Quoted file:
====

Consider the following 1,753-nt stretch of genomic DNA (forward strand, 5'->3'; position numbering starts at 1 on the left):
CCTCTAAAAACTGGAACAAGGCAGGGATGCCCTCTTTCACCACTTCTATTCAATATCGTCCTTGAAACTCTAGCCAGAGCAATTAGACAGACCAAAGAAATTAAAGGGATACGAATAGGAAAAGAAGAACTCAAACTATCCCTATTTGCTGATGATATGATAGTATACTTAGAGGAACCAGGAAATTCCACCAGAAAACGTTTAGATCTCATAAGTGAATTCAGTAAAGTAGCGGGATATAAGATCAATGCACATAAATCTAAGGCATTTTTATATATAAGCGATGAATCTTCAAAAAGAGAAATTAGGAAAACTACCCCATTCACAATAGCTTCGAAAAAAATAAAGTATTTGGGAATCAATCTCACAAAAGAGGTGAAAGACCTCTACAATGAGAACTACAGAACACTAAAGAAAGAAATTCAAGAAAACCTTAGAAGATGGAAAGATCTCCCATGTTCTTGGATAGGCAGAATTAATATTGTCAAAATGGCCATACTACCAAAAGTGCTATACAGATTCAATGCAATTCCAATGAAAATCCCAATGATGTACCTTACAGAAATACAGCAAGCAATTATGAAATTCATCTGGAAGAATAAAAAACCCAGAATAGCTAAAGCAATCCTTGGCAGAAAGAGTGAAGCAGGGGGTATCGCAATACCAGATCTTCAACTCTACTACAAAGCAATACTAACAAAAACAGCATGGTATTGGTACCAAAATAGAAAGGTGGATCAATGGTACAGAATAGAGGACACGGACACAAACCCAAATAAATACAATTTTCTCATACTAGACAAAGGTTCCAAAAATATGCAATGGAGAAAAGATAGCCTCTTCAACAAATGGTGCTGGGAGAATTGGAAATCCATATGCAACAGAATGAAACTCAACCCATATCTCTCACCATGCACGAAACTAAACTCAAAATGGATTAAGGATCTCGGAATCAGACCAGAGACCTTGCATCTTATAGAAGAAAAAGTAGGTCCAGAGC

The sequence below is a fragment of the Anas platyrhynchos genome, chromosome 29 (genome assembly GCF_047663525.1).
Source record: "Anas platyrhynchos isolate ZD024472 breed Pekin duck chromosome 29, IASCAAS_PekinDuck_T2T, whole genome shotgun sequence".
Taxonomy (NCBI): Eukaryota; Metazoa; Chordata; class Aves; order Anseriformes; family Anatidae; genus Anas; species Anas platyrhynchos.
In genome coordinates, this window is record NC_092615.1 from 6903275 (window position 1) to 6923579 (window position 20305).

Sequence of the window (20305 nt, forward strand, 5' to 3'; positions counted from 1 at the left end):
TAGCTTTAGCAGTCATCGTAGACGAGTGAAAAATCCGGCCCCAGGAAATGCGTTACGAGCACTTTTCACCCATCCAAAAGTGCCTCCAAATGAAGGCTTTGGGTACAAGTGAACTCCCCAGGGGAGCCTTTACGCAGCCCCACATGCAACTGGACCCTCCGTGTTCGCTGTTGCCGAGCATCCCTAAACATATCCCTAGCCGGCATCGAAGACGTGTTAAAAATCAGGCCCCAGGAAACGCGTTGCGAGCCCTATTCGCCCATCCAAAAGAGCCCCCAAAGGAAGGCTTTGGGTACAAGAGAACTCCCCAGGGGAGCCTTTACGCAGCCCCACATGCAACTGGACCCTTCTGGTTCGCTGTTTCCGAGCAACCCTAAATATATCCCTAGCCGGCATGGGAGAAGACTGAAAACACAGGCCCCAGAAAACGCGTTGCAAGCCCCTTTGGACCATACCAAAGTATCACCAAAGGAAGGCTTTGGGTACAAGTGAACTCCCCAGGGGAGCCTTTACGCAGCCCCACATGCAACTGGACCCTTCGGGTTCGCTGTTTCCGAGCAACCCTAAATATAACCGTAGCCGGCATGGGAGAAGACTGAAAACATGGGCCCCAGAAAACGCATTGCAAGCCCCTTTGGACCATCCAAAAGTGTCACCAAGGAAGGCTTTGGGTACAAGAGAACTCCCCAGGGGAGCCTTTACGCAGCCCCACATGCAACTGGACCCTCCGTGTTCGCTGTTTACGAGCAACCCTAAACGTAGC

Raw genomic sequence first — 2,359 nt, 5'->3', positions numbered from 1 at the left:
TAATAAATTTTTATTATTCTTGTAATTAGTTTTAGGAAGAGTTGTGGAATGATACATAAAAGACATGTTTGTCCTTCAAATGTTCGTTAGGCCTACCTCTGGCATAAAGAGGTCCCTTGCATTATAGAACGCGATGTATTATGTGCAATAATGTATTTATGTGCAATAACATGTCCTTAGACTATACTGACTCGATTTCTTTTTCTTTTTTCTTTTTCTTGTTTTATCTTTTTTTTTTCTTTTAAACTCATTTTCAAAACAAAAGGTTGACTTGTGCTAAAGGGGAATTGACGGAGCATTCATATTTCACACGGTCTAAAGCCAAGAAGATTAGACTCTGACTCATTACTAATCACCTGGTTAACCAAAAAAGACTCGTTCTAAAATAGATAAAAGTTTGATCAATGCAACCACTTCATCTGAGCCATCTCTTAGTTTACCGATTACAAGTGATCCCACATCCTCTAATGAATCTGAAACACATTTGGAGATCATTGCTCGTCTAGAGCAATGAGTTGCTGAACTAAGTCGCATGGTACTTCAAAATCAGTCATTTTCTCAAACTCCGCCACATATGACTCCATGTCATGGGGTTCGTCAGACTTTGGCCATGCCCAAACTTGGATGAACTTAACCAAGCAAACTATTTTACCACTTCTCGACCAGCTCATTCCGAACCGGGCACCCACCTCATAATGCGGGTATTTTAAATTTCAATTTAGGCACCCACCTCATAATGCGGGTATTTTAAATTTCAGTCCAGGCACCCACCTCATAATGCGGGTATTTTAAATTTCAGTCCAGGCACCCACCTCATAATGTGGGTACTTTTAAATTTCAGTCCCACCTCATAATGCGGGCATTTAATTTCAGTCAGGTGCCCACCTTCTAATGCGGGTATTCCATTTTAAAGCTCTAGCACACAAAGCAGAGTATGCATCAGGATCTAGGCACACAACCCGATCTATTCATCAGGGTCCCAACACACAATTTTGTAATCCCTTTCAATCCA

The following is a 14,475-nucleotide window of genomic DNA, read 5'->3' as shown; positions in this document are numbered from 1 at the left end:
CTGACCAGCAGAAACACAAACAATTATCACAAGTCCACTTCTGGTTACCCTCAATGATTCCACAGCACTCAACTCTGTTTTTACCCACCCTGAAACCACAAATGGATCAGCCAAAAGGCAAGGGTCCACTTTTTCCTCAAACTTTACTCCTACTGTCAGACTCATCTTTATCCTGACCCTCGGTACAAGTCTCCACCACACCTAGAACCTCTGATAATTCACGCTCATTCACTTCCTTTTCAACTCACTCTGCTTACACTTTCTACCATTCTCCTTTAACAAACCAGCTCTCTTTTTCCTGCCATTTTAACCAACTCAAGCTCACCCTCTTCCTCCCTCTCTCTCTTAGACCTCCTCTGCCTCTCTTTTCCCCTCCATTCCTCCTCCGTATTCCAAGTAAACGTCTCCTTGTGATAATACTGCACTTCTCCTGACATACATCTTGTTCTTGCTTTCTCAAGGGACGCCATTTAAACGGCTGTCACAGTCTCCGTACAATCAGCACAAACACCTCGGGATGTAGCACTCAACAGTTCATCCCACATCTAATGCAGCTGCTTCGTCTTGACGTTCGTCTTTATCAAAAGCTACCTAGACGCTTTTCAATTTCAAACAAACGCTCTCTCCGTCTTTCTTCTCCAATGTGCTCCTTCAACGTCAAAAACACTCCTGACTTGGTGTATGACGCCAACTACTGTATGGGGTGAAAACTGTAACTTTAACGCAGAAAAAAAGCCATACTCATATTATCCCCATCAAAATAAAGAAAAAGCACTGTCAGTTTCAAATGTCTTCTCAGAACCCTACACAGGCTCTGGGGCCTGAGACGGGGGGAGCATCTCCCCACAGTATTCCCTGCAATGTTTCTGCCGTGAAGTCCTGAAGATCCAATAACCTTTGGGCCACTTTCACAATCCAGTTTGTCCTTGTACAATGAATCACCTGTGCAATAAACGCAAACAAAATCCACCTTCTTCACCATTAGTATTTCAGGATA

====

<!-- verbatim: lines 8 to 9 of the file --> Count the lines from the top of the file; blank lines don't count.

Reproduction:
TAGCTTTAGCAGTCATCGTAGACGAGTGAAAAATCCGGCCCCAGGAAATGCGTTACGAGCACTTTTCACCCATCCAAAAGTGCCTCCAAATGAAGGCTTTGGGTACAAGTGAACTCCCCAGGGGAGCCTTTACGCAGCCCCACATGCAACTGGACCCTCCGTGTTCGCTGTTGCCGAGCATCCCTAAACATATCCCTAGCCGGCATCGAAGACGTGTTAAAAATCAGGCCCCAGGAAACGCGTTGCGAGCCCTATTCGCCCATCCAAAAGAGCCCCCAAAGGAAGGCTTTGGGTACAAGAGAACTCCCCAGGGGAGCCTTTACGCAGCCCCACATGCAACTGGACCCTTCTGGTTCGCTGTTTCCGAGCAACCCTAAATATATCCCTAGCCGGCATGGGAGAAGACTGAAAACACAGGCCCCAGAAAACGCGTTGCAAGCCCCTTTGGACCATACCAAAGTATCACCAAAGGAAGGCTTTGGGTACAAGTGAACTCCCCAGGGGAGCCTTTACGCAGCCCCACATGCAACTGGACCCTTCGGGTTCGCTGTTTCCGAGCAACCCTAAATATAACCGTAGCCGGCATGGGAGAAGACTGAAAACATGGGCCCCAGAAAACGCATTGCAAGCCCCTTTGGACCATCCAAAAGTGTCACCAAGGAAGGCTTTGGGTACAAGAGAACTCCCCAGGGGAGCCTTTACGCAGCCCCACATGCAACTGGACCCTCCGTGTTCGCTGTTTACGAGCAACCCTAAACGTAGC

Raw genomic sequence first — 2,359 nt, 5'->3', positions numbered from 1 at the left: